Amazon could be first U.S. retailer shipping to Cuba

by The City Wire staff ([email protected]) 302 views 

Early indications from inside Cuba show Amazon could beat other retailers like Wal-Mart into this untapped market.

While there is plenty of speculation that Wal-Mart executives in Bentonville are angling for a Cuban retail connection, Reuters reports Amazon.com has laid the groundwork to ship packages there.

A "ship to Cuba" button was seen on Monday (March 2) on Amazon's website by Reuters correspondents in Havana. But the option does not appear to work and reporters got an error message when they tried to order an item and ship it to Cuba, Reuters reports.

"Due to export controls and economic sanctions laws and regulations, we are unable to process transactions from your current location," Amazon said in the message.

It’s been just three months since President Barrack Obama vowed to restore diplomatic ties with Cuba and officials from the countries have held two rounds of talks since that Dec. 17 announcement.

Amazon.com has not publicly acknowledged its plans to enter Cuba, but CEO Jeff Bezos does have family ties to Cuba as his adoptive father Miguel Bezos immigrated to the U.S. from Cuba at age 15 working his way through college to become an engineer for Exxon, according to Wikipedia.com.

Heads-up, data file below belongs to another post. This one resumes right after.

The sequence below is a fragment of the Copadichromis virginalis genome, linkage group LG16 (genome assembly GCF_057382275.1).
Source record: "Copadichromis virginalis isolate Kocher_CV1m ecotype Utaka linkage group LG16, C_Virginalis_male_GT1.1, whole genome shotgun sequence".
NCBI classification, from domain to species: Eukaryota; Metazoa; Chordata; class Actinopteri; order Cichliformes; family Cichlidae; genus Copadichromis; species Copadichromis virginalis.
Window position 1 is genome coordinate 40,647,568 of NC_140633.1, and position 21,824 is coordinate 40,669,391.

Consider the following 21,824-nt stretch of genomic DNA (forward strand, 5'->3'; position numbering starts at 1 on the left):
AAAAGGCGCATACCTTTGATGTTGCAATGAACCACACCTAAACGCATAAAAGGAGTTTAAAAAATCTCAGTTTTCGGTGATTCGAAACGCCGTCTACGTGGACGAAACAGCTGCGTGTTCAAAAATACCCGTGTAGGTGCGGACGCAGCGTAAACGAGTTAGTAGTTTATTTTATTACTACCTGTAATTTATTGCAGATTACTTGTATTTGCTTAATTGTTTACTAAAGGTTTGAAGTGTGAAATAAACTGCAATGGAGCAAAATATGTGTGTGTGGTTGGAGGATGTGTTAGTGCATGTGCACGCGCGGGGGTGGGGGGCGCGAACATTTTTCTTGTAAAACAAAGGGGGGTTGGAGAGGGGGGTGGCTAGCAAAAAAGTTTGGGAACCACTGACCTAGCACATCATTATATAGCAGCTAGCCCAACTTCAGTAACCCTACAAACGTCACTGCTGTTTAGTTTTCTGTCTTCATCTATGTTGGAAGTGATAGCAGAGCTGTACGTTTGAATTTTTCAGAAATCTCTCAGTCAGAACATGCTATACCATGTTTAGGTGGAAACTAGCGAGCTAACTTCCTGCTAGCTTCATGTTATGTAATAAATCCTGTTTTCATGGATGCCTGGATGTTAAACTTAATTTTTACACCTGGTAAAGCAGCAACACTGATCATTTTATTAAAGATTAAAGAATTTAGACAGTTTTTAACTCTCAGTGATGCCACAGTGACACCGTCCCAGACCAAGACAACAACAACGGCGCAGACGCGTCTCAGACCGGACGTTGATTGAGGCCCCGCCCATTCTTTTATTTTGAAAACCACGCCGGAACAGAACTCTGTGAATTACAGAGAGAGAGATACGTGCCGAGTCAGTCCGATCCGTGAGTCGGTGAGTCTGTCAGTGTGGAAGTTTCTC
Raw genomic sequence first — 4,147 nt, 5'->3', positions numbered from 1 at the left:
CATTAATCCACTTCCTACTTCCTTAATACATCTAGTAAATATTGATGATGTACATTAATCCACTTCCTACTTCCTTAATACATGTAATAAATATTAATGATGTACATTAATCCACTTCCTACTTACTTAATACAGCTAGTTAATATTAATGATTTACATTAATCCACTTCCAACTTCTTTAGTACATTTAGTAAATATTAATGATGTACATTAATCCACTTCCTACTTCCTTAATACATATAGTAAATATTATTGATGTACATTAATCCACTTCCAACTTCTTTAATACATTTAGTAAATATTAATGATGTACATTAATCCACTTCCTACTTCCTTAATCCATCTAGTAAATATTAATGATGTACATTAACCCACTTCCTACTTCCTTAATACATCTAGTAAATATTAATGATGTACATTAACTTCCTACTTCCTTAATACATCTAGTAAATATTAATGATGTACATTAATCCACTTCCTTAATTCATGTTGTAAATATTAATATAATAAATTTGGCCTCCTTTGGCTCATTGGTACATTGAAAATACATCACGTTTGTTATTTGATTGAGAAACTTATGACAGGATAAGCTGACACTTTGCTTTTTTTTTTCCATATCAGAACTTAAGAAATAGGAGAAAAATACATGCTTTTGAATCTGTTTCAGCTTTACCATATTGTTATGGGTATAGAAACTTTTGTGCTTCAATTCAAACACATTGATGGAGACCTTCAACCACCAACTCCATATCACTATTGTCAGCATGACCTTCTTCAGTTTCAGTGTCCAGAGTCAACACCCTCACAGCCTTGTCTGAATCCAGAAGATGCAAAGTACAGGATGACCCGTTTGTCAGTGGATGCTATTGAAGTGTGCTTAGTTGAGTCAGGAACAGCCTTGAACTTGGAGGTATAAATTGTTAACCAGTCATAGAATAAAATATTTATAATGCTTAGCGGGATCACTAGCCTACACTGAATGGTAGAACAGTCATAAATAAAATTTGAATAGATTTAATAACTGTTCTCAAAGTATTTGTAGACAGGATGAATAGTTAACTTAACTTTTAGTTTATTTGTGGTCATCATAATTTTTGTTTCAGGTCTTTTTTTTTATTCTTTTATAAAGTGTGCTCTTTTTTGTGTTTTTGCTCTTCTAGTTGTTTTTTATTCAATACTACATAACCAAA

While Cuba is enticing for retailers, experts said it won’t be an easy row to hoe.

“Cuba is a complicated and volatile market, yet (President) Obama’s recent decision to open diplomatic relations might pave the way for opportunity,” said Carol Spieckerman, CEO of newmarketbuilders in Bentonville.

She sees plenty of opportunity in Cuba for retailers given the native population and the one million plus Canadian tourists who visit there annually. But Spieckerman doesn’t think retailers will initially win Cuba with digital sales given that internet connectivity is spare and expensive.

“Cuba would not qualify as a market that Wal-Mart (and retailers) could effectively address digitally, at least for the short term, so (physical) stores would be the answer,” Spieckerman said.

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